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5 Things

What you don’t know about Prohibition in Massachusetts

A speakeasy in North Station which was raided and shut down in the early ’30s.
Globe file photo
A speakeasy in North Station which was raided and shut down in the early ’30s.
Boston Public Library
John Barleycorn’s “funeral” was staged in the South End in 1920.

The years of Prohibition (1920-1933) were a wild time in history. Although the passage of the 18th Amendment outlawed the sale of intoxicating liquors, people continued to drink anyway. The alcoholic beverage industry went underground. When breweries and distilleries closed down, people began making their own liquor at home and setting up stills in secret locations. When barrooms and taverns closed their doors, they were replaced by speakeasies.

Beer and liquor continued to be poured on the sly at pool rooms, all-night restaurants, and soda shops. Law enforcement couldn’t keep up. Police and federal agents found liquor in unlikely places: candy shops, fruit stands, auto garages, gas stations, cobblers, barber shops, office buildings — even undertakers’ rooms.

Here are some of the ways people of Massachusetts tried to get around those pesky Prohibition laws.

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1. The first dry day. On Jan. 17, 1920, Prohibition went into effect, and a 27-year-old storekeeper in Dorchester was among the first to be arrested for violating the new “dry” law. Police claimed that he sold high-proof Jamaica ginger extract — known as “jakey” — to an undercover officer. Police raided his store at 107 Park St. in Dorchester and seized several bottles of the stuff.

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2. Lady bootleggers. In April 1922, the Boston Globe reported on the sudden rise of “baby-carriage bootleggers” and described women as “champion booze hiders.” The article revealed the strategies that women used at the time: tucking bottles under blankets, under mattresses, and even hiding hooch on young children. “The most popular refuge picked by the woman for contraband booze is the pocket hidden beneath her skirt,” the article stated. “A properly tailored dress will secrete a number of bottles about the person without the hazard of clinking glass or gurgling nozzles.”

3. Busted. On Jan. 23, 1921, the Boston Globe ran a front page story about the police raiding a “naughty” tea room known as the “Lighted Lamp.” The club was located in the basement of a yellow brick tenement house at the corner of Myrtle and Grove streets, and the “jazzy tunkle-tinkle of a piano could be heard from behind the closely drawn shades.” On the night of the raid, police found dozens of young men and women partying there. Seven young flappers got a ride in the patrol wagon, where they were scolded and given a “fatherly lecture” by Captain Fitzgerald. Instead of arresting the young partyers, the police called their parents instead.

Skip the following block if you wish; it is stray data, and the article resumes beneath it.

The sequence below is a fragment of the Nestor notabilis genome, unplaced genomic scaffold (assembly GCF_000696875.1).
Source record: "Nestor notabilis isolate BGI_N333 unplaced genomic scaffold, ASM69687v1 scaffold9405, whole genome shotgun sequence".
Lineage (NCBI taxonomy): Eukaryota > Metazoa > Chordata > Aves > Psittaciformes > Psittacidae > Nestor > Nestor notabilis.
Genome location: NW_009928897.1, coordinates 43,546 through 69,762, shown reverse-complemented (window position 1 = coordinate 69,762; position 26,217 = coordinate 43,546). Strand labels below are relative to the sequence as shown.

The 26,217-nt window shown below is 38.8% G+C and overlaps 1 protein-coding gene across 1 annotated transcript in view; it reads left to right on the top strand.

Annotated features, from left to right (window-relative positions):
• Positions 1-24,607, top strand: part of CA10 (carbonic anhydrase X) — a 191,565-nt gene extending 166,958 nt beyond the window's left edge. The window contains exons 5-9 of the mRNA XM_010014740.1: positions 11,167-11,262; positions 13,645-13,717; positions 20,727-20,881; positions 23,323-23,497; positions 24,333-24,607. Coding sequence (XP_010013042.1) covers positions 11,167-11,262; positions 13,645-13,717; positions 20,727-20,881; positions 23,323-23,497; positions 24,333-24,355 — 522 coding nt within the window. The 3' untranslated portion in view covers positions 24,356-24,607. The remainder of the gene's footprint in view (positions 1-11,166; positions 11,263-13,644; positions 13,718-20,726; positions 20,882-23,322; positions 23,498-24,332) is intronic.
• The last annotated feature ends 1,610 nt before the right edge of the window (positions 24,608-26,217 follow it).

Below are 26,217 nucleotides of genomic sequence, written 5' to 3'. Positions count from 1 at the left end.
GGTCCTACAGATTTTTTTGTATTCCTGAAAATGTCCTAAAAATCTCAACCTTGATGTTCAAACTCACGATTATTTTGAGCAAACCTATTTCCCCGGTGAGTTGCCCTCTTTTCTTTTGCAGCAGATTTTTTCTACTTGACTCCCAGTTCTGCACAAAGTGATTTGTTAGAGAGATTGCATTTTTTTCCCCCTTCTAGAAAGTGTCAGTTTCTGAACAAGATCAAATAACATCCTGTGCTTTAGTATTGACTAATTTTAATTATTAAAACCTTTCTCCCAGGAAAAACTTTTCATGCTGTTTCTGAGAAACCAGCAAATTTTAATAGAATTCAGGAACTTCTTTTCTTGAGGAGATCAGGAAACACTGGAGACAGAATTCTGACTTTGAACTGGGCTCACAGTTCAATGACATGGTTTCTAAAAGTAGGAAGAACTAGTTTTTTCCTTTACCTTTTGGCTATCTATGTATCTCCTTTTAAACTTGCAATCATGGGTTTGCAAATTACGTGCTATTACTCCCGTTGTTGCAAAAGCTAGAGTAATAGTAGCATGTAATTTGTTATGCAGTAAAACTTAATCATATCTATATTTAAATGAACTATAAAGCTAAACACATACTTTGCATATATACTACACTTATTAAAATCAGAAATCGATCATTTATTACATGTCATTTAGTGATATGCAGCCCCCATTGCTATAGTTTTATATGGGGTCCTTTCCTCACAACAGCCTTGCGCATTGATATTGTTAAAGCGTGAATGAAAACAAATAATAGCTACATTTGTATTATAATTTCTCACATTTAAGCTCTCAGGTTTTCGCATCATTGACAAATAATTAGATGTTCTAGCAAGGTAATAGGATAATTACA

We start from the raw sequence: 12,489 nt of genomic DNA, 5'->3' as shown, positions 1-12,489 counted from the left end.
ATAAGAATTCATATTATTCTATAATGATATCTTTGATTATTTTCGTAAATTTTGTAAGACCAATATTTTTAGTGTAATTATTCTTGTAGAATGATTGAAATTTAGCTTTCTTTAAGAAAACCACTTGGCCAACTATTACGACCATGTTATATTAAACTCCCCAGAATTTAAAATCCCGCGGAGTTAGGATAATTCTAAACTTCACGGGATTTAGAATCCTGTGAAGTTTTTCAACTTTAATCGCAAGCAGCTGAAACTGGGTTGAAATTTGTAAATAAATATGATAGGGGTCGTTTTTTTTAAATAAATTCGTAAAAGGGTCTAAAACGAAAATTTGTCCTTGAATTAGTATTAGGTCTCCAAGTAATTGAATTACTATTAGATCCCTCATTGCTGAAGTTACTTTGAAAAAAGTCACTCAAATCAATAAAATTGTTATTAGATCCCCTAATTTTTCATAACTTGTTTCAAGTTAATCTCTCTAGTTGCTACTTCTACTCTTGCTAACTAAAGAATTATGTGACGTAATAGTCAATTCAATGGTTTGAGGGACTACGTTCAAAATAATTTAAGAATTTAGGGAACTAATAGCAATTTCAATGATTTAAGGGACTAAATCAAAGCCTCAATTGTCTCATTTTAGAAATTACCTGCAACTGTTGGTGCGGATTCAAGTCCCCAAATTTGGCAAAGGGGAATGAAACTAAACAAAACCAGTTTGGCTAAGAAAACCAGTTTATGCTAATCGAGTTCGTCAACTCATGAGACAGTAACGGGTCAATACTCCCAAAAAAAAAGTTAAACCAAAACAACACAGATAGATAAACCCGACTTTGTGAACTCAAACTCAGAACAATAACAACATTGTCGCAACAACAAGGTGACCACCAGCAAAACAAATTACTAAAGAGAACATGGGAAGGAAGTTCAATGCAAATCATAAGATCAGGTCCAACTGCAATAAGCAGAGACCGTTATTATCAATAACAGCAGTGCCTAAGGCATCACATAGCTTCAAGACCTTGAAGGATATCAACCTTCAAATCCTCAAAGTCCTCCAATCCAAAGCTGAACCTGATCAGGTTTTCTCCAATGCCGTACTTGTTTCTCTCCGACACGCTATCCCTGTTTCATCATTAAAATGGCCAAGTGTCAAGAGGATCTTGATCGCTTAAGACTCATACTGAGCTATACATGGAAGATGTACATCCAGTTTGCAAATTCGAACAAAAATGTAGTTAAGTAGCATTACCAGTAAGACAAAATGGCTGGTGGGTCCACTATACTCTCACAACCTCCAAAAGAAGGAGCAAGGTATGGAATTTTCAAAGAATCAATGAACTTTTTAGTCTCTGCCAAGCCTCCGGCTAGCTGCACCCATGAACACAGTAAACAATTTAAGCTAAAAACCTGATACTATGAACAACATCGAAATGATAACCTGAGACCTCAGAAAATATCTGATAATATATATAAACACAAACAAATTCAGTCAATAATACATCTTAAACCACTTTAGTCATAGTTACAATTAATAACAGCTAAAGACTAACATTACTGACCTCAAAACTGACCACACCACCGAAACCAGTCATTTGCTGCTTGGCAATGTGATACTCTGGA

4. Hide and seek. In May 1930, police uncovered a new way of dispensing liquor at a drugstore at 2662 Washington St. in Roxbury. They discovered a phone booth at the place contained a sliding back door that led to a secret room where a clerk delivered the customers’ orders. When police raided the place, one cop went into the back room and took an order from an unwitting customer who requested a half pint. The police officer handed the customer a half pint of water and said it was “on the house.” The customer left the store, and the two store clerks were taken into custody by police.

5. Club raid. The Club Garden was a fancy speakeasy at 153 Causeway St., across from the Boston Garden. There was a peephole at the entrance. In February 1932 it was raided by federal agents. Here’s what happened: Two undercover officers were drinking at the 50-foot bar, and one jumped over the bar and grabbed the bartender, and ordered everyone to stand still and instructed the other officer to “kill anyone who made a move.” A police whistle sounded, and they opened the barred doors to let nine other agents in. Five men were arrested and loads of liquor — estimated to be worth at least $6,000 — were confiscated. The club was stripped down, the bar was dismantled, and all the elaborate decorations and furnishings were taken away in trucks.

Emily Sweeney can be reached at emily.sweeney@globe.com